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MADAGASCAR

Two Jungles
"Madagascar” takes place in two very diverse jungles: the urban jungle of New York City and the literal jungle of the title. Production designer Kendal Cronkhite and art director Shannon Jeffries collaborated to create two worlds that were real enough to be believable but whimsical enough to fit with the overall cartoon style of the film.

Cronkhite remarks, "Craig Kellman had done the initial character designs of the four lead characters, which were hysterically funny—very graphic and slightly retro. They were definitely influenced by the 2D animation of the 1950s and ‘60s, so that influenced the production design, as well. We didn't want it to look like cartoon characters set in a real world. Everything had to have the same sensibility, so you were in for the ride.”

We first meet Alex the Lion, Marty the Zebra, Melman the Giraffe and Gloria the Hippo in their home at the Central Park Zoo. The real Central Park Zoo has undergone a number of changes over the years, so Cronkhite took it back to its heyday. Director Tom McGrath says, "In actuality, the larger animals are no longer seen at the Central Park Zoo, so Kendal wanted to capture a kind of fantasy 1960's version of the zoo and New York as a whole.”

Ben Stiller, who grew up in New York, offers, "I love what they did with New York and the Central Park Zoo, because I have memories of going there as a kid. They took this iconic vision of the zoo and stylized it in a way that reminded me of the cartoons I watched growing up. I love the timelessness of it.”

Cronkhite went back through the archives of the Central Park Zoo, pouring over historical photos and comparing then and now. "Our zoo is more like it was about 40 or 50 years ago,” she states. "We made sure to include a building called The Arsenal that's always been there, and the clock tower, which is very iconic, and then we designed around them. We initially built it to look like a regular world and then ‘whacked it,' where we threw all the lines off-kilter, and exaggerated its proportions, so it looks more cartoony.”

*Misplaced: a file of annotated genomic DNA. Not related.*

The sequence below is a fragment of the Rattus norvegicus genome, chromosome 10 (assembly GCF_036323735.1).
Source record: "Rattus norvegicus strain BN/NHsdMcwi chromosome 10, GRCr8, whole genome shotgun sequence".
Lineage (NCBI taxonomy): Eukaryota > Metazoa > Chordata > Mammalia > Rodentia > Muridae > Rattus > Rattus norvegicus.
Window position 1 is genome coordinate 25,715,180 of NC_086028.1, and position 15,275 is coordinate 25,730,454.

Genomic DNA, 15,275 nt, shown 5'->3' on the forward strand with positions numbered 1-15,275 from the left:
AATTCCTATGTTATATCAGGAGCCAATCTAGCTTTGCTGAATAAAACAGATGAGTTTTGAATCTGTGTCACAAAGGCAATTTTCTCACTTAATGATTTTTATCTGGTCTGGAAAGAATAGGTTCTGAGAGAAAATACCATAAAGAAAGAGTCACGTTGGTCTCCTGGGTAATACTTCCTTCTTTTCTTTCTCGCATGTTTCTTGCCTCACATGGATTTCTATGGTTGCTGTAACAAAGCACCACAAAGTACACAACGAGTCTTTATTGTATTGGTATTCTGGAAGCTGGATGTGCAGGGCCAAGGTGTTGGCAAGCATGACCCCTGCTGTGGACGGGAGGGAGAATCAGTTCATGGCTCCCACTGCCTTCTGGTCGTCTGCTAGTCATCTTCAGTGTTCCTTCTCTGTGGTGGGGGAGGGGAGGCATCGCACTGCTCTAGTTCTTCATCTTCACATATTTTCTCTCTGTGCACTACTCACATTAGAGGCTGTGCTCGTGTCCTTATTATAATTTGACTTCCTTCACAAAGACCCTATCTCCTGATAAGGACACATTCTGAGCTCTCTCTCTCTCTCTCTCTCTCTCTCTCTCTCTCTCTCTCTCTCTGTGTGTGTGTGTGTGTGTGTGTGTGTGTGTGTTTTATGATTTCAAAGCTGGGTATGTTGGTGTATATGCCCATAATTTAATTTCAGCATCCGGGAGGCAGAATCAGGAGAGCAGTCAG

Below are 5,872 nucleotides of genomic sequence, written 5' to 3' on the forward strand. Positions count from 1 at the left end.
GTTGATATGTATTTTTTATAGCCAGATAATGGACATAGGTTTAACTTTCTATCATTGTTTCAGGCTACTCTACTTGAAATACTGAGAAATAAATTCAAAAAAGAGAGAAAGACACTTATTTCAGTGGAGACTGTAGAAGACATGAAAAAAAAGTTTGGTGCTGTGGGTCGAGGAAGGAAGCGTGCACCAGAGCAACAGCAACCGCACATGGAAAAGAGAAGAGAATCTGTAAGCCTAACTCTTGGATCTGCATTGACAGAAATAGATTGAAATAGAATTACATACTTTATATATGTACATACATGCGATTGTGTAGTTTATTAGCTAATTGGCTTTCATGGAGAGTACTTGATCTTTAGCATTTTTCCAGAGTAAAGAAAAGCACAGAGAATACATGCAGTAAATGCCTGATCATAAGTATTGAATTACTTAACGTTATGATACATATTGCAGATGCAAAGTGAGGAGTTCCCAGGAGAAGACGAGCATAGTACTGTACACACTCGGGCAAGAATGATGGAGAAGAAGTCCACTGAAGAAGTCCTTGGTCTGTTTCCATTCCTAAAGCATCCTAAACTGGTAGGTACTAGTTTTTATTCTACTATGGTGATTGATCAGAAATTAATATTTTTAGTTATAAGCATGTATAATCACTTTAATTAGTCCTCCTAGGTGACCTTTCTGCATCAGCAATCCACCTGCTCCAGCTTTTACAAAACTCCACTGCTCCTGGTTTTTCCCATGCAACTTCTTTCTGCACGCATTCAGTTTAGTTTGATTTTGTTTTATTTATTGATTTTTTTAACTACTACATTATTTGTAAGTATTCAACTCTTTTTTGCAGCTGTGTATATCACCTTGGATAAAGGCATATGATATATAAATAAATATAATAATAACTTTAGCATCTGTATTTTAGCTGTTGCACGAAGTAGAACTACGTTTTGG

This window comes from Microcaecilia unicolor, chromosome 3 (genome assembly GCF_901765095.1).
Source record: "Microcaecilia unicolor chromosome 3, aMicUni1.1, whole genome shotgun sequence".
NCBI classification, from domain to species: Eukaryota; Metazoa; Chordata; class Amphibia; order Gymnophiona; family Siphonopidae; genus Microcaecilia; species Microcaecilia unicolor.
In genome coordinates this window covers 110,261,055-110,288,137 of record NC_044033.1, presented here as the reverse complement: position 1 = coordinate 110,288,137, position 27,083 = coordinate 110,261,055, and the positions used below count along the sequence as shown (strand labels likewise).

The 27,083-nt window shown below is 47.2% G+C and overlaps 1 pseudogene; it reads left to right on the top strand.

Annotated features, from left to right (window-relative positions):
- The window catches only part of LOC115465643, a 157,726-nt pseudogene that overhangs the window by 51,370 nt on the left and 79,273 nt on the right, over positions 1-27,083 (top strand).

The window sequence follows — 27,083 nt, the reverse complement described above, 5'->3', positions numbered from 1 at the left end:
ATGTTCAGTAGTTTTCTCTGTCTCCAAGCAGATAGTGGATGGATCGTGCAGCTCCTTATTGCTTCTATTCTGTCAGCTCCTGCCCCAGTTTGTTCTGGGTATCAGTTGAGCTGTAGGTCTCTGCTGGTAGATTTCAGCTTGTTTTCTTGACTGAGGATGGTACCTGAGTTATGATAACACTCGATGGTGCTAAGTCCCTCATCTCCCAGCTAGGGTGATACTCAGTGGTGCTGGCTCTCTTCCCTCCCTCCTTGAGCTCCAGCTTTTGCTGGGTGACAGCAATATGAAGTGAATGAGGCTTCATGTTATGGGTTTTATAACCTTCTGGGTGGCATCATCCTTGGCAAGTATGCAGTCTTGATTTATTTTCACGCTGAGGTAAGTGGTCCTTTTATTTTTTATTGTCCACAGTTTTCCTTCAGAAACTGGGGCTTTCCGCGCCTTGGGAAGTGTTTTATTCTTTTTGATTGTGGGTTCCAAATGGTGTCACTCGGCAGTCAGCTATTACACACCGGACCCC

The production designer and her team took the same approach for the overall look of New York, from the zoo to the subway to Grand Central Station, where the escaped "zoosters” get a little too close to their public for comfort. For all of its whimsy, however, the New York scenery is intentionally devoid of nature and bright colors and is somewhat claustrophobic. Cronkhite says, "We decided to set the New York scenes in late autumn, which gave us a very muted palette. We basically have a brick, concrete and limestone zoo set against an autumn tree line. All the trees and hedges are very groomed, almost like topiary. The animals are confined—even the greenery has fences around it—and the skyline of New York surrounds the zoo itself, adding to that feeling of containment. You don't see the sun, the moon or the stars in the sky. We essentially sucked any semblance of nature out of New York so we could pour it into Madagascar.”

Conversely, Madagascar is a virtual explosion of vivid, saturated colors. Whereas everything in New York had been linear and almost sterile, Madagascar appears open and freeform and bursting with life. "We wanted the colors to be lush and as varied as what you would find in nature,” Cronkhite states, "so even a single plant might go from pink to red to yellow to green.”

The design influences were also a study in contrasts. Classic cartoons and children's books had contributed to the concepts for both the characters and their New York home, while the primary inspiration for Madagascar's look came from the paintings of renowned French artist Henri Rousseau. Director Eric Darnell notes, "We wanted to create a fantasy jungle, and Henri Rousseau is an artist who never actually went to the jungle, but still created wonderful, exotic paintings of these fantastic, mysterious jungles. His almost

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